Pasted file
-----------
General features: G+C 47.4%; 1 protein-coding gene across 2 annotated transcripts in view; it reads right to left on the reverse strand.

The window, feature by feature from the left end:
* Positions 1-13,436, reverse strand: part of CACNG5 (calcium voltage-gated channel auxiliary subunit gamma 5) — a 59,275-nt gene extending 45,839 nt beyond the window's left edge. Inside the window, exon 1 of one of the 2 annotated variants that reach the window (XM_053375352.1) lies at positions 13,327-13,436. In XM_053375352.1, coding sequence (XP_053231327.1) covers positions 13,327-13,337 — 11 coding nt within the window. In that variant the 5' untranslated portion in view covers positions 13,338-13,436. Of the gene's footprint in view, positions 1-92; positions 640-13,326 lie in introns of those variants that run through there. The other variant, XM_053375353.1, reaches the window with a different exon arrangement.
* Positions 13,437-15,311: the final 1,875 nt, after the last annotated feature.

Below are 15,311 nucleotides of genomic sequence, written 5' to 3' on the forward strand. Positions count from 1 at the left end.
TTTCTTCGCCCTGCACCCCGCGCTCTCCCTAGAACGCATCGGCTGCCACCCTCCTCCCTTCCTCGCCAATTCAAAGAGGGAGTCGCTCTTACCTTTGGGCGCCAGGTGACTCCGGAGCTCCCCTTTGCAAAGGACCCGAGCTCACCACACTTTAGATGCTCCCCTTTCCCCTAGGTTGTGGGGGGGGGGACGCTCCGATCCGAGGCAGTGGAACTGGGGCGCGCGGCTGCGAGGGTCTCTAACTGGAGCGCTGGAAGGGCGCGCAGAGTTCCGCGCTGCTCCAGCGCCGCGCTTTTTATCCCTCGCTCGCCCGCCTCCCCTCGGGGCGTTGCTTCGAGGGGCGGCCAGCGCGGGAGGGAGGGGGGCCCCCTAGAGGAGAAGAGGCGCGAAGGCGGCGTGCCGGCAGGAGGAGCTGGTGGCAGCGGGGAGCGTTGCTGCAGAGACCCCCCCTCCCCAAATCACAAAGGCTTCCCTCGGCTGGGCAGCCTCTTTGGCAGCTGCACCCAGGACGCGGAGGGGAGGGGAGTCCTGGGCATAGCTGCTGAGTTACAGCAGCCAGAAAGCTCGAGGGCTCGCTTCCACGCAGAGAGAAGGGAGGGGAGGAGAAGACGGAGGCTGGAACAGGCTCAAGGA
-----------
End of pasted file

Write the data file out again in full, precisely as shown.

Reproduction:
General features: G+C 47.4%; 1 protein-coding gene across 2 annotated transcripts in view; it reads right to left on the reverse strand.

The window, feature by feature from the left end:
* Positions 1-13,436, reverse strand: part of CACNG5 (calcium voltage-gated channel auxiliary subunit gamma 5) — a 59,275-nt gene extending 45,839 nt beyond the window's left edge. Inside the window, exon 1 of one of the 2 annotated variants that reach the window (XM_053375352.1) lies at positions 13,327-13,436. In XM_053375352.1, coding sequence (XP_053231327.1) covers positions 13,327-13,337 — 11 coding nt within the window. In that variant the 5' untranslated portion in view covers positions 13,338-13,436. Of the gene's footprint in view, positions 1-92; positions 640-13,326 lie in introns of those variants that run through there. The other variant, XM_053375353.1, reaches the window with a different exon arrangement.
* Positions 13,437-15,311: the final 1,875 nt, after the last annotated feature.

Below are 15,311 nucleotides of genomic sequence, written 5' to 3' on the forward strand. Positions count from 1 at the left end.
TTTCTTCGCCCTGCACCCCGCGCTCTCCCTAGAACGCATCGGCTGCCACCCTCCTCCCTTCCTCGCCAATTCAAAGAGGGAGTCGCTCTTACCTTTGGGCGCCAGGTGACTCCGGAGCTCCCCTTTGCAAAGGACCCGAGCTCACCACACTTTAGATGCTCCCCTTTCCCCTAGGTTGTGGGGGGGGGGACGCTCCGATCCGAGGCAGTGGAACTGGGGCGCGCGGCTGCGAGGGTCTCTAACTGGAGCGCTGGAAGGGCGCGCAGAGTTCCGCGCTGCTCCAGCGCCGCGCTTTTTATCCCTCGCTCGCCCGCCTCCCCTCGGGGCGTTGCTTCGAGGGGCGGCCAGCGCGGGAGGGAGGGGGGCCCCCTAGAGGAGAAGAGGCGCGAAGGCGGCGTGCCGGCAGGAGGAGCTGGTGGCAGCGGGGAGCGTTGCTGCAGAGACCCCCCCTCCCCAAATCACAAAGGCTTCCCTCGGCTGGGCAGCCTCTTTGGCAGCTGCACCCAGGACGCGGAGGGGAGGGGAGTCCTGGGCATAGCTGCTGAGTTACAGCAGCCAGAAAGCTCGAGGGCTCGCTTCCACGCAGAGAGAAGGGAGGGGAGGAGAAGACGGAGGCTGGAACAGGCTCAAGGA